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Navigating Janitorial OSHA Compliance With Ease

Is it Your Job or Theirs?

In the janitorial services industry, compliance with Occupational Safety and Health Administration (OSHA) regulations is paramount to ensuring the health and safety of workers and maintaining a reputable business. OSHA sets forth standards and guidelines aimed at protecting workers from hazards in the workplace, and janitorial companies must adhere to these regulations to prevent accidents, injuries, and legal liabilities, but are you also liable if there is an incident at your site? Some may say yes, others may say no, but the legal battle will take months to sort out and has the potential to cost hundreds of thousands of dollars or more.  


One of the primary areas of concern for OSHA compliance in janitorial services is the handling and use of cleaning chemicals. Many cleaning products contain potentially harmful chemicals that can cause respiratory issues, skin irritation, and other health problems if not used properly. OSHA requires employers to provide training to workers on the safe handling, storage, and disposal of cleaning chemicals, as well as the use of personal protective equipment (PPE) such as gloves, goggles, and respirators when necessary.


Janitorial companies must comply with OSHA's regulations regarding hazard communication. This includes maintaining Safety Data Sheets (SDS) for all cleaning chemicals used in the workplace, as well as properly labeling containers to identify the contents and potential hazards. Employees must be trained to recognize these labels and understand the information provided on SDS to mitigate risks associated with chemical exposure.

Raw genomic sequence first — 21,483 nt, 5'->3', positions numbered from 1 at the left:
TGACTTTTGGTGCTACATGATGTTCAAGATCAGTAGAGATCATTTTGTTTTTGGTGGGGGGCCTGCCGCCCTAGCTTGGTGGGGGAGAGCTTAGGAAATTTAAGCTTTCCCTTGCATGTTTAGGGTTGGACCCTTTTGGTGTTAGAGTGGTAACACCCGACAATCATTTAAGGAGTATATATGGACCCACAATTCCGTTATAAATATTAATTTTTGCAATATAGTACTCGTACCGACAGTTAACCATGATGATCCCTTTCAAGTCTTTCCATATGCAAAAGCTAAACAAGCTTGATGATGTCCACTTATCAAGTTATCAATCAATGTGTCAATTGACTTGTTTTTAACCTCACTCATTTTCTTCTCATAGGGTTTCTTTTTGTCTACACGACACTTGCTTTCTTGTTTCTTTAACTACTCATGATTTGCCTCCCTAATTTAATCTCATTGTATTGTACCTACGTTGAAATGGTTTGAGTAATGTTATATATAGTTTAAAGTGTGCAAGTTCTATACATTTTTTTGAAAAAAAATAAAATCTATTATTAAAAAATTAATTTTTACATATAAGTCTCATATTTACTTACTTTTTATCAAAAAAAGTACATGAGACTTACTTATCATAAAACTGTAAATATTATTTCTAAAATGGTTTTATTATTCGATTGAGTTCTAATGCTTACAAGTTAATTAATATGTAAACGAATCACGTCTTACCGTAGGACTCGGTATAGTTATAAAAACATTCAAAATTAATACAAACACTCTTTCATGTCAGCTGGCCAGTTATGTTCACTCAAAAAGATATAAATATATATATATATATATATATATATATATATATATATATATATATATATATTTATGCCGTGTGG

PMM Companies has a robust training program, and all our employees have digital access via employee portal technology to all SDS content accessible by mobile device if ever there is doubt. What is your janitorial company doing? This is something you should find out in your RFP process.

Janitorial companies must ensure their employees are trained to use equipment safely and follow proper ergonomic practices to prevent musculoskeletal injuries. This includes providing training on how to lift and carry heavy objects, operate machinery such as floor buffers and carpet cleaners, and maintain good posture while performing cleaning tasks.


By prioritizing OSHA compliance in janitorial services, companies can protect the health and safety of their workers, reduce the risk of accidents and injuries, and avoid costly fines and penalties. By providing comprehensive training, proper equipment, and clear communication regarding safety protocols, janitorial companies can create a work environment that is not only clean and hygienic but also safe and compliant with OSHA regulations.

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